Competition in the retail gas market is set to increase for households and small businesses in New South Wales following the announcement that the NSW Government will deregulate prices from 1 July 2017.

Minister for Industry, Resources and Energy, Anthony Roberts, made the announcement at a recent Committee for Economic Development of Australia (CEDA) Energy Series event in Sydney.

Mr Roberts said more than 80 per cent of the state’s 1.3 million residential gas customers have already switched away from the regulated price.

“Our successful deregulation of retail electricity prices has boosted competition in the market, put downward pressure on prices and we now want to see those benefits further replicated across the retail gas market,” Mr Roberts said.

“Last year we signalled our intention to deregulate retail gas prices, subject to there being a significant increase in offers available to customers in regional NSW.

“The NSW Government has worked with industry and stakeholders to improve competition in the regional gas market.”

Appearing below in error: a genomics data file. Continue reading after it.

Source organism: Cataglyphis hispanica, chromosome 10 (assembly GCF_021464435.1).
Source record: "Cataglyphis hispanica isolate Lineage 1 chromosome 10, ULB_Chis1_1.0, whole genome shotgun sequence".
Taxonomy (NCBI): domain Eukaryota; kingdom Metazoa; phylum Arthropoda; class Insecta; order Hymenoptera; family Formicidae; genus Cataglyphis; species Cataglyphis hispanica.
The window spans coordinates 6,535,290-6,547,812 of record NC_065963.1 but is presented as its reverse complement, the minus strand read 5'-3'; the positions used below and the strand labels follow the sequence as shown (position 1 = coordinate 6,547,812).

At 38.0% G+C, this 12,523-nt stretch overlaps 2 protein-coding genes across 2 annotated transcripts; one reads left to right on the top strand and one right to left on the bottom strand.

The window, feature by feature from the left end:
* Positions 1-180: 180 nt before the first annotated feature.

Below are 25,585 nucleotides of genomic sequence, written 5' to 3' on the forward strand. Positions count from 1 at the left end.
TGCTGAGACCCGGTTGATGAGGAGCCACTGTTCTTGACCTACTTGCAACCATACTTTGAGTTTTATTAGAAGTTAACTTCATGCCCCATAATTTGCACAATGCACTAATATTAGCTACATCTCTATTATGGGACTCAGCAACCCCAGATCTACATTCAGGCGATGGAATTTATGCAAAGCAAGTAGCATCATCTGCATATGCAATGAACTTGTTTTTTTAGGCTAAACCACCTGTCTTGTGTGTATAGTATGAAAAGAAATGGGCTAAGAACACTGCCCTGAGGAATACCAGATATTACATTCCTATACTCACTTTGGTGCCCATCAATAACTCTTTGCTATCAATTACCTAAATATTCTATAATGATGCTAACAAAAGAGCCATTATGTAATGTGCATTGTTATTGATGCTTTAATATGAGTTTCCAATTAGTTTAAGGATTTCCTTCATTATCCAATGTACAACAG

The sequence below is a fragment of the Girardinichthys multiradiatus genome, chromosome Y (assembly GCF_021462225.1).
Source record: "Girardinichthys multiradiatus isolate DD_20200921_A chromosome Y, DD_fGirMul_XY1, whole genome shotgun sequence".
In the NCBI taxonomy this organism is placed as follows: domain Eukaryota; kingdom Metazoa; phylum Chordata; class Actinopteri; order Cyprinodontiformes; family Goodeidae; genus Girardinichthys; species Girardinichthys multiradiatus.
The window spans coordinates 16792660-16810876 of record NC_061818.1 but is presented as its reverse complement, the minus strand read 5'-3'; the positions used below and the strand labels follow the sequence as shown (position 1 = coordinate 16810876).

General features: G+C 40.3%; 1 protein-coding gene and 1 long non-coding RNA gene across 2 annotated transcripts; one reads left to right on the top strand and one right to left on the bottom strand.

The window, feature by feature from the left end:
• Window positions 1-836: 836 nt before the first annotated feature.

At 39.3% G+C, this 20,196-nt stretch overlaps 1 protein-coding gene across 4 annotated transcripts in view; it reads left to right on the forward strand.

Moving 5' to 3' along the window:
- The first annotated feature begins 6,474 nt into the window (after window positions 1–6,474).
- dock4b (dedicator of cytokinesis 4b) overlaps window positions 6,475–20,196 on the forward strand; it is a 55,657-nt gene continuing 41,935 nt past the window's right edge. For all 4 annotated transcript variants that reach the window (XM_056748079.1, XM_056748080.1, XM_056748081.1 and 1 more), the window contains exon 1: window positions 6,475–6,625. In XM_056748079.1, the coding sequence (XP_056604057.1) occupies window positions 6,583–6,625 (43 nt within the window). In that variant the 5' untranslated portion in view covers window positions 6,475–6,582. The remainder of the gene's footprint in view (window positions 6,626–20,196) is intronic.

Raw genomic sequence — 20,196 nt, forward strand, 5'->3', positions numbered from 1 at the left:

Deputy Premier,Troy Grant, said households in regional areas such as Wagga Wagga, Gundagai, Cooma, Temora, and the Albury/ Murray Valley area previously had only one retailer. Now residents can now choose from up to three retailers and up to three times the number of offers, depending on the area.

The NSW Government will consult with key consumer groups to develop an information campaign to support NSW gas retail customers shop around for the best deal for their circumstances.

The NSW Government will also appoint the Independent Pricing and Regulatory Tribunal (IPART) to a market-monitoring role with gas, as it already does for the retail electricity market. IPART will conduct annual reviews to monitor and report on the state of competition in the market.

A draft report by the Independent Pricing and Regulatory Tribunal (IPART) has found competition in the NSW retail electricity market is working well, following the removal of regulated prices from 1 July 2014.

The Australian Energy Market Commission (AEMC) will also continue to monitor the state of competition in the electricity and gas markets.

Lauren brings a fresh approach to content. While she’s previously written for publications as diverse as Australian Geographic, The Border Watch and Girlfriend, she’s found her true passion in her current role as an editor in the world of energy and infrastructure trade magazines.

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